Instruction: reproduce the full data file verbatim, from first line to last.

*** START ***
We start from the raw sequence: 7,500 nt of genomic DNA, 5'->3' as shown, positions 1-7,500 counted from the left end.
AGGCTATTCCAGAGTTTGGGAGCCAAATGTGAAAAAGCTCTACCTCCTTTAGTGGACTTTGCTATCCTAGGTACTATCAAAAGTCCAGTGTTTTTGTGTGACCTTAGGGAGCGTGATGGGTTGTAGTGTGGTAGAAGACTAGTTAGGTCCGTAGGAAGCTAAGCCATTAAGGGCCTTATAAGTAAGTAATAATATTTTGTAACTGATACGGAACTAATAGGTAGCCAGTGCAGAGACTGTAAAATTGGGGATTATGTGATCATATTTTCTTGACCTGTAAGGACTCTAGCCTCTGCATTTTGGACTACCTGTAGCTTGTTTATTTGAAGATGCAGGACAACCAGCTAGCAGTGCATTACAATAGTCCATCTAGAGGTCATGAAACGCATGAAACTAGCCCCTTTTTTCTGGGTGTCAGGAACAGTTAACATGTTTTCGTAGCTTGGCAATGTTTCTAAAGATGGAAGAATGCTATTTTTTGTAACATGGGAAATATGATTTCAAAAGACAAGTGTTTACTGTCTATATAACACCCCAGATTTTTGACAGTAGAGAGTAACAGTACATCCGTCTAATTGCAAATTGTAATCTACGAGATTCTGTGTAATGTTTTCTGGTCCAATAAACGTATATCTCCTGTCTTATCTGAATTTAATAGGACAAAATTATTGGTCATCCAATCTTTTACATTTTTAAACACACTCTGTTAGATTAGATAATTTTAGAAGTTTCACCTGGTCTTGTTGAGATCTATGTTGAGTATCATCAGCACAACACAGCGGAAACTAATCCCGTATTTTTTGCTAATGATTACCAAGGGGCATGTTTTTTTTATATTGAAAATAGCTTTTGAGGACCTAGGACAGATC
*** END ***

We start from the raw sequence: 7,500 nt of genomic DNA, 5'->3' as shown, positions 1-7,500 counted from the left end.
AGGCTATTCCAGAGTTTGGGAGCCAAATGTGAAAAAGCTCTACCTCCTTTAGTGGACTTTGCTATCCTAGGTACTATCAAAAGTCCAGTGTTTTTGTGTGACCTTAGGGAGCGTGATGGGTTGTAGTGTGGTAGAAGACTAGTTAGGTCCGTAGGAAGCTAAGCCATTAAGGGCCTTATAAGTAAGTAATAATATTTTGTAACTGATACGGAACTAATAGGTAGCCAGTGCAGAGACTGTAAAATTGGGGATTATGTGATCATATTTTCTTGACCTGTAAGGACTCTAGCCTCTGCATTTTGGACTACCTGTAGCTTGTTTATTTGAAGATGCAGGACAACCAGCTAGCAGTGCATTACAATAGTCCATCTAGAGGTCATGAAACGCATGAAACTAGCCCCTTTTTTCTGGGTGTCAGGAACAGTTAACATGTTTTCGTAGCTTGGCAATGTTTCTAAAGATGGAAGAATGCTATTTTTTGTAACATGGGAAATATGATTTCAAAAGACAAGTGTTTACTGTCTATATAACACCCCAGATTTTTGACAGTAGAGAGTAACAGTACATCCGTCTAATTGCAAATTGTAATCTACGAGATTCTGTGTAATGTTTTCTGGTCCAATAAACGTATATCTCCTGTCTTATCTGAATTTAATAGGACAAAATTATTGGTCATCCAATCTTTTACATTTTTAAACACACTCTGTTAGATTAGATAATTTTAGAAGTTTCACCTGGTCTTGTTGAGATCTATGTTGAGTATCATCAGCACAACACAGCGGAAACTAATCCCGTATTTTTTGCTAATGATTACCAAGGGGCATGTTTTTTTTATATTGAAAATAGCTTTTGAGGACCTAGGACAGATC